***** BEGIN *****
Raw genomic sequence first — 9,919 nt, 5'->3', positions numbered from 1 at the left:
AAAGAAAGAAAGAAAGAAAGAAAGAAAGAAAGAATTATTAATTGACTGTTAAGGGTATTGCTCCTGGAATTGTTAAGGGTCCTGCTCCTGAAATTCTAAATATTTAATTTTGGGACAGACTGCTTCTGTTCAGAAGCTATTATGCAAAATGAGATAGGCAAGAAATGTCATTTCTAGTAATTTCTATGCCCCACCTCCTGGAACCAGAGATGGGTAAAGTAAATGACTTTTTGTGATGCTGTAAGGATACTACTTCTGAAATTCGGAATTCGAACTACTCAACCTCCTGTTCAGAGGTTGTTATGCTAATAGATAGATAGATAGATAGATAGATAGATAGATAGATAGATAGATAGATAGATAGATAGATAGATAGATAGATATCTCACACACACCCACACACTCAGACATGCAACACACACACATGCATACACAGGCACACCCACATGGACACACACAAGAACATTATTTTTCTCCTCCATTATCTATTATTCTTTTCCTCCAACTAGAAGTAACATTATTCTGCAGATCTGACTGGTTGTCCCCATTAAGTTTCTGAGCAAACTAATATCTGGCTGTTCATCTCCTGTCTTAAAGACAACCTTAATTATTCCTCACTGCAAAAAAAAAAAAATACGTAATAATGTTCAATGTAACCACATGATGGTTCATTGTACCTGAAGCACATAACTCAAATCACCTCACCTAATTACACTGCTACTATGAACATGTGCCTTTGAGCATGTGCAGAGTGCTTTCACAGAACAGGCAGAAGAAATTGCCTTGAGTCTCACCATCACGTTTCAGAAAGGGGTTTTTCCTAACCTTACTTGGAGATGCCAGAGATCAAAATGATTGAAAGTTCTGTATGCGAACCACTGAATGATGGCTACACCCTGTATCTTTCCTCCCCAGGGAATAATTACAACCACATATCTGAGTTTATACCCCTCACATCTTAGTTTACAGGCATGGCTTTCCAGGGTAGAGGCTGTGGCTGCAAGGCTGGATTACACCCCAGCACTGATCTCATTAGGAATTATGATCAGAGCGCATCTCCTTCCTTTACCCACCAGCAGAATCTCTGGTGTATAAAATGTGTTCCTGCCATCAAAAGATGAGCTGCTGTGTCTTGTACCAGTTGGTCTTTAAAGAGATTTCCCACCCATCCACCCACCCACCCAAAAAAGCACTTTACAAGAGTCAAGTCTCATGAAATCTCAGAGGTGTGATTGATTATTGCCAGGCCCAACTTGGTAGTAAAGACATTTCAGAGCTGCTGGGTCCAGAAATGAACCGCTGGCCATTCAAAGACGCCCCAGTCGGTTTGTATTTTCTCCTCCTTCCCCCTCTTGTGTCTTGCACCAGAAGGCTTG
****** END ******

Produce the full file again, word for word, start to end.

Raw genomic sequence first — 9,919 nt, 5'->3', positions numbered from 1 at the left:
AAAGAAAGAAAGAAAGAAAGAAAGAAAGAAAGAATTATTAATTGACTGTTAAGGGTATTGCTCCTGGAATTGTTAAGGGTCCTGCTCCTGAAATTCTAAATATTTAATTTTGGGACAGACTGCTTCTGTTCAGAAGCTATTATGCAAAATGAGATAGGCAAGAAATGTCATTTCTAGTAATTTCTATGCCCCACCTCCTGGAACCAGAGATGGGTAAAGTAAATGACTTTTTGTGATGCTGTAAGGATACTACTTCTGAAATTCGGAATTCGAACTACTCAACCTCCTGTTCAGAGGTTGTTATGCTAATAGATAGATAGATAGATAGATAGATAGATAGATAGATAGATAGATAGATAGATAGATAGATAGATAGATAGATATCTCACACACACCCACACACTCAGACATGCAACACACACACATGCATACACAGGCACACCCACATGGACACACACAAGAACATTATTTTTCTCCTCCATTATCTATTATTCTTTTCCTCCAACTAGAAGTAACATTATTCTGCAGATCTGACTGGTTGTCCCCATTAAGTTTCTGAGCAAACTAATATCTGGCTGTTCATCTCCTGTCTTAAAGACAACCTTAATTATTCCTCACTGCAAAAAAAAAAAAATACGTAATAATGTTCAATGTAACCACATGATGGTTCATTGTACCTGAAGCACATAACTCAAATCACCTCACCTAATTACACTGCTACTATGAACATGTGCCTTTGAGCATGTGCAGAGTGCTTTCACAGAACAGGCAGAAGAAATTGCCTTGAGTCTCACCATCACGTTTCAGAAAGGGGTTTTTCCTAACCTTACTTGGAGATGCCAGAGATCAAAATGATTGAAAGTTCTGTATGCGAACCACTGAATGATGGCTACACCCTGTATCTTTCCTCCCCAGGGAATAATTACAACCACATATCTGAGTTTATACCCCTCACATCTTAGTTTACAGGCATGGCTTTCCAGGGTAGAGGCTGTGGCTGCAAGGCTGGATTACACCCCAGCACTGATCTCATTAGGAATTATGATCAGAGCGCATCTCCTTCCTTTACCCACCAGCAGAATCTCTGGTGTATAAAATGTGTTCCTGCCATCAAAAGATGAGCTGCTGTGTCTTGTACCAGTTGGTCTTTAAAGAGATTTCCCACCCATCCACCCACCCACCCAAAAAAGCACTTTACAAGAGTCAAGTCTCATGAAATCTCAGAGGTGTGATTGATTATTGCCAGGCCCAACTTGGTAGTAAAGACATTTCAGAGCTGCTGGGTCCAGAAATGAACCGCTGGCCATTCAAAGACGCCCCAGTCGGTTTGTATTTTCTCCTCCTTCCCCCTCTTGTGTCTTGCACCAGAAGGCTTG